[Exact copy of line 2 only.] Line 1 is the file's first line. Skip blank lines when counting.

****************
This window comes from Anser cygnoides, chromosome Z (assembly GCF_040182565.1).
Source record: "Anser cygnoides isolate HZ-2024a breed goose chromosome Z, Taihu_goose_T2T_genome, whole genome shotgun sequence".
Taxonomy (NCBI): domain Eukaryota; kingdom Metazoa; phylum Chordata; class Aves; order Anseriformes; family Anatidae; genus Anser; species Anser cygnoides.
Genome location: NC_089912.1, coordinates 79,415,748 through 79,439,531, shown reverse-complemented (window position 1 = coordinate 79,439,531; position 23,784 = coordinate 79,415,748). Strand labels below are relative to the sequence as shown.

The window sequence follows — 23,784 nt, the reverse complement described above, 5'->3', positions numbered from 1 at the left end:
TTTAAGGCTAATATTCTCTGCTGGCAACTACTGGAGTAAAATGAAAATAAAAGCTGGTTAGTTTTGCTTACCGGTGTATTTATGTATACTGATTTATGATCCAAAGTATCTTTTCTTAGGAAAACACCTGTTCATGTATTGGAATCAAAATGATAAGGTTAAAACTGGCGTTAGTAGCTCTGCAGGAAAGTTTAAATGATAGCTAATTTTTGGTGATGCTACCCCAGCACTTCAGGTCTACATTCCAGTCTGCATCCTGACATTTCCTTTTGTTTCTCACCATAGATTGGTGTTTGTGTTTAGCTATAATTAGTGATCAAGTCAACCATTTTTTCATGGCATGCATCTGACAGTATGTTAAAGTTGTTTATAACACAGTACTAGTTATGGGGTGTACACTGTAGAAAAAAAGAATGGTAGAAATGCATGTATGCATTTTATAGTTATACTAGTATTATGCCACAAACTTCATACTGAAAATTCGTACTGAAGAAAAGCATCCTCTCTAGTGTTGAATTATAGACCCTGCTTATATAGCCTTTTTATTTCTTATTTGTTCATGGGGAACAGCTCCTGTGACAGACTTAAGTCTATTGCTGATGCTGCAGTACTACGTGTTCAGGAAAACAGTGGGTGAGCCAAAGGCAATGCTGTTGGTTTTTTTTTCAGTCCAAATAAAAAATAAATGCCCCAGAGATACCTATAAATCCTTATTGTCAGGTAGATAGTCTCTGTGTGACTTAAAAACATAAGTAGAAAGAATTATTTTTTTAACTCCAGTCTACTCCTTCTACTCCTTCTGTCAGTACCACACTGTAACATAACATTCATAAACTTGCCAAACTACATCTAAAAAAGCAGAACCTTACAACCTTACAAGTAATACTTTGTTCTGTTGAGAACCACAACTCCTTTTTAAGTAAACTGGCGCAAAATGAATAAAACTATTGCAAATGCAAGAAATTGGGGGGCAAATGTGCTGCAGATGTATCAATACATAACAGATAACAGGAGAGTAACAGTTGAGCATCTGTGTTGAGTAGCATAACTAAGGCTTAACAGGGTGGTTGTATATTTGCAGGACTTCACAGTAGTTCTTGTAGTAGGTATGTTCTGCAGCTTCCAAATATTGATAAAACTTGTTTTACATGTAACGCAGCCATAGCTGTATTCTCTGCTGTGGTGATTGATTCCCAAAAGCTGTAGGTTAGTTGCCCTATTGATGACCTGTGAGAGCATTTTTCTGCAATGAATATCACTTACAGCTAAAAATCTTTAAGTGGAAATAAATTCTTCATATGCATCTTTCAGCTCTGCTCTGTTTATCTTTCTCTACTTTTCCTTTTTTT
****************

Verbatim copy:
Source record: "Anser cygnoides isolate HZ-2024a breed goose chromosome Z, Taihu_goose_T2T_genome, whole genome shotgun sequence".